"Whether he lay under (fn. *) any Restraint?" And he answered, "He was under a Restraint; being fetched out
of the Country by a Warrant under the Hand of the
Speaker of the House of Commons."
He withdrew: And this House Ordered, That the
Speaker should tell him, "That there is no Restraint
upon him; but that he is at free Liberty to go to his
own House, or whither else he would, without any
Restraint at all."
Sir Rob't Carr was called in, and told so much; and
he gave their Lordships Thanks for it.
Capt. Plunket, and Tod & al.
The Earl of Warwicke reported from the Committee,
the Cause of Captain Plunkett, and Wm. Tod and others,
upon an Appeal to the Delegates:
"And they finding the Exceptions long, Fourteen in
Number, to be Matters of Fact and Matters in Law;
the Committee were of Opinion, That a Commission
should go forth for a Review, in case it be legal in
Cause of Admiralty; and that all Proceedings should
be staid in the mean Time upon the Sentence before
the Delegates; which Question, upon the Legality
of such Commission of Review, stands committed to the
Judges and Civilians, upon the Statute of 8& Eliz."
Ordered, That this House approves of this Report,
and Orders the same accordingly.
Ordinance to continue and amend the One concerning Foreign Plantations.
"It is this Day Ordered and Declared, by the Lords
and Commons assembled in Parliament, That all Clauses
contained in One Ordinance of both Houses of Parliament, dated the 2 November, 1643, whereby Robert Earl of Warwick is constituted Admiral and Governor in Chief of all the Foreign Plantations planted
by the English and other His Majesty's Subjects,
and divers Members of both Houses of Parliament
are constituted Commissioners, to join in Aid and Assistance with him, for ordering the Affairs of the said
Plantations, do continue in full Force, any former Ordinance notwithstanding: And it is further Ordered, That the Earl of Northumberland, the Earl of
Nottingham, the Earl of Salisbury, the Earl of Denbigh, the Lord Dacres, and the Lord Bruce, Members of the House of Peers; and Mr. Solicitor General, Mr. Alexand'r Rigby, Sir John Clatworthy, Mr.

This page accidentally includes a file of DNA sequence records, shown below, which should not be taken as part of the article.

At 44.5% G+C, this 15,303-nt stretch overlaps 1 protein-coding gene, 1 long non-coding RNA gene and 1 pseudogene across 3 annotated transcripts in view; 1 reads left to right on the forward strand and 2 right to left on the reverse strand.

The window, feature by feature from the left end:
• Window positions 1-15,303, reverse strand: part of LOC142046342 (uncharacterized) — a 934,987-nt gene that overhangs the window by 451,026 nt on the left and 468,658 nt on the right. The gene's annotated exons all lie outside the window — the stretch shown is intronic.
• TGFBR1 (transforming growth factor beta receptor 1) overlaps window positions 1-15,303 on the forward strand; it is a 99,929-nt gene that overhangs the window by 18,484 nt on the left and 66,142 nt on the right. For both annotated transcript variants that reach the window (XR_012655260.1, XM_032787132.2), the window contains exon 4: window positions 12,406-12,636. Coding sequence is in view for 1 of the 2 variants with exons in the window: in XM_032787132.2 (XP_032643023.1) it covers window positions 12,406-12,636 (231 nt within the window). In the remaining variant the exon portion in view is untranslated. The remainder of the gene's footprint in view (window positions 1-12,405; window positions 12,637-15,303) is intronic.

George Fenwick, Mr. Salwey Junior, Mr. Purfrey, Mr.
Francis Allen, Mr. John Ash, Mr. Prideaux, Sir Henry
Mildmay, Mr. Recorder Glynn, Mr. Snelling, Sir Philip Stapilton, and Sir William Waller, Members of the
House of Commons; be added to the Commissioners
named in the said Ordinance; which Members of both
Houses so added are to have the same Power as the
other Commissioners formerly named."
Order for 4000£. for Abingdon.
"Ordered, by the Lords and Commons assembled
in Parliament, That Four Thousand Pounds be charged
upon Mr. Henlye's Fine, and paid by the Committee
at Habberdashers Hall, for the Use of the Garrison of
Order for 200£. for the Discoverer of the Irish Rebels that broke out of The Tower.
"Ordered, by the Lords and Commons assembled
in Parliament, That the Committee of Lords and Commons for Advance of Monies at Habberdash'rs Hall do
forthwith pay unto Mr. Hollis and Sir John Clotworthy
the Sum of Two Hundred Pounds, to be by them disposed and bestowed upon the Party that discovered
the Two Irish Rebels, Mackquire and Mac-Mohun, that
had escaped out of The Tower, for his good Service
Order for keeping the Great Seal in the Office of the Cler. Parl.
"It is this Day Ordered, by the Lords and Commons in Parliament: assembled, That the Great Seal of
England, being sealed up with the Seals of Three at
least of the Commissioners for the Custody of the
said Great Seal, shall be from Time to Time kept at
the Office of Mr. Browne, Clerk of the Parliaments
at Westm'r; and shall be there laid up, so sealed as
aforesaid, in an Iron Chest, and not to be taken forth
without Direction of Three of the said Commissioners."
Order for 6000£. for the Forces that are to pursue Sir J. Ashley, and for those before Litchfield.
"Be it Ordained, by the Lords and Commons assembled in Parliament, That Six Thousand Pounds shall
be paid in Course, together with Interest at Eight
Pounds per Centum, payable each Six Months, out of
the Receipts of the Excise, on the Ordinance of the
11th of September, 1643, when other Assignments
already made on those Receipts shall be first satisfied,
to be employed for the Forces appointed to be drawn
together for the following of the Forces of the Enemy under Sir Jacob Ashley in the Field, and for the
satisfying of the Forces now employed in the Siege
of Litchfeild; and the Commissioners of the Excise
for the Time being are hereby authorized and required to make Payment of the said Six Thousand
Pounds, together with Interest, in Manner aforesaid,
unto Mr. Walter Frost, Secretary to the Committee of
both Kingdoms, or his Assigns, whose Receipt or Receipts shall be a sufficient Discharge to the said Commissioners of Excise, and every of them, for the Payment of the said Six Thousand Pounds, and every
Part thereof, accordingly; which Money is to issue
forth, for the Service aforesaid, by the Order and
Direction of the Committee of both Kingdoms."